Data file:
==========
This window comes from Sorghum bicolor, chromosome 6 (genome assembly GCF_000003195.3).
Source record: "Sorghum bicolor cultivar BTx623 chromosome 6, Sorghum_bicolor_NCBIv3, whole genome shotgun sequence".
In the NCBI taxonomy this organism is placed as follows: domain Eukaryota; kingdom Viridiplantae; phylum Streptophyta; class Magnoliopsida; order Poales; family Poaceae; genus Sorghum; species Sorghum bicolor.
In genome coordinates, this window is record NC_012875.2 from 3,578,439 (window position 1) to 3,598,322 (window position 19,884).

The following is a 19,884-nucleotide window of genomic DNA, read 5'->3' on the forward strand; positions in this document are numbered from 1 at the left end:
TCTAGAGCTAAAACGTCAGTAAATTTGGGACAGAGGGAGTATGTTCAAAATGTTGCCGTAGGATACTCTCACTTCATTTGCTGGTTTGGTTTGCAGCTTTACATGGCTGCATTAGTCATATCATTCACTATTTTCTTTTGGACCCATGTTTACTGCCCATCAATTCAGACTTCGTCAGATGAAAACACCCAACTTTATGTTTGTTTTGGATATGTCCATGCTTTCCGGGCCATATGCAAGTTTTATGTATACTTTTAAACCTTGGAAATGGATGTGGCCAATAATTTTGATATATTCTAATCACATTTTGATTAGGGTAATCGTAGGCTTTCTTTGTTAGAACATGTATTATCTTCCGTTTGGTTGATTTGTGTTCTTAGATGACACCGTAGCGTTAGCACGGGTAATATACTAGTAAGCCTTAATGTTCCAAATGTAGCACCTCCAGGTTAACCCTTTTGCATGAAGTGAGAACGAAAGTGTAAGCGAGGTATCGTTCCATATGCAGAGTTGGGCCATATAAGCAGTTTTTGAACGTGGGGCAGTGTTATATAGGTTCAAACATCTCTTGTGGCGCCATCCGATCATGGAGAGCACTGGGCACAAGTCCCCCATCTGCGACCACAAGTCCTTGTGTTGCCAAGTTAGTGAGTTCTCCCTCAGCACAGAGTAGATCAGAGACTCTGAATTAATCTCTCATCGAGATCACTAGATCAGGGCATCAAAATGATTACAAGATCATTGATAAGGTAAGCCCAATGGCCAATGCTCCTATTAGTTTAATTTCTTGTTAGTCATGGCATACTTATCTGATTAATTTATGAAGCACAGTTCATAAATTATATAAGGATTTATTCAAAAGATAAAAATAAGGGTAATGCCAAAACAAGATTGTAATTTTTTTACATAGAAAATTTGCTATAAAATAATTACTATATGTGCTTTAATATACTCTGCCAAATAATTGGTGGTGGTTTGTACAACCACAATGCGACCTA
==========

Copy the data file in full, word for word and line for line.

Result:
This window comes from Sorghum bicolor, chromosome 6 (genome assembly GCF_000003195.3).
Source record: "Sorghum bicolor cultivar BTx623 chromosome 6, Sorghum_bicolor_NCBIv3, whole genome shotgun sequence".
In the NCBI taxonomy this organism is placed as follows: domain Eukaryota; kingdom Viridiplantae; phylum Streptophyta; class Magnoliopsida; order Poales; family Poaceae; genus Sorghum; species Sorghum bicolor.
In genome coordinates, this window is record NC_012875.2 from 3,578,439 (window position 1) to 3,598,322 (window position 19,884).

The following is a 19,884-nucleotide window of genomic DNA, read 5'->3' on the forward strand; positions in this document are numbered from 1 at the left end:
TCTAGAGCTAAAACGTCAGTAAATTTGGGACAGAGGGAGTATGTTCAAAATGTTGCCGTAGGATACTCTCACTTCATTTGCTGGTTTGGTTTGCAGCTTTACATGGCTGCATTAGTCATATCATTCACTATTTTCTTTTGGACCCATGTTTACTGCCCATCAATTCAGACTTCGTCAGATGAAAACACCCAACTTTATGTTTGTTTTGGATATGTCCATGCTTTCCGGGCCATATGCAAGTTTTATGTATACTTTTAAACCTTGGAAATGGATGTGGCCAATAATTTTGATATATTCTAATCACATTTTGATTAGGGTAATCGTAGGCTTTCTTTGTTAGAACATGTATTATCTTCCGTTTGGTTGATTTGTGTTCTTAGATGACACCGTAGCGTTAGCACGGGTAATATACTAGTAAGCCTTAATGTTCCAAATGTAGCACCTCCAGGTTAACCCTTTTGCATGAAGTGAGAACGAAAGTGTAAGCGAGGTATCGTTCCATATGCAGAGTTGGGCCATATAAGCAGTTTTTGAACGTGGGGCAGTGTTATATAGGTTCAAACATCTCTTGTGGCGCCATCCGATCATGGAGAGCACTGGGCACAAGTCCCCCATCTGCGACCACAAGTCCTTGTGTTGCCAAGTTAGTGAGTTCTCCCTCAGCACAGAGTAGATCAGAGACTCTGAATTAATCTCTCATCGAGATCACTAGATCAGGGCATCAAAATGATTACAAGATCATTGATAAGGTAAGCCCAATGGCCAATGCTCCTATTAGTTTAATTTCTTGTTAGTCATGGCATACTTATCTGATTAATTTATGAAGCACAGTTCATAAATTATATAAGGATTTATTCAAAAGATAAAAATAAGGGTAATGCCAAAACAAGATTGTAATTTTTTTACATAGAAAATTTGCTATAAAATAATTACTATATGTGCTTTAATATACTCTGCCAAATAATTGGTGGTGGTTTGTACAACCACAATGCGACCTA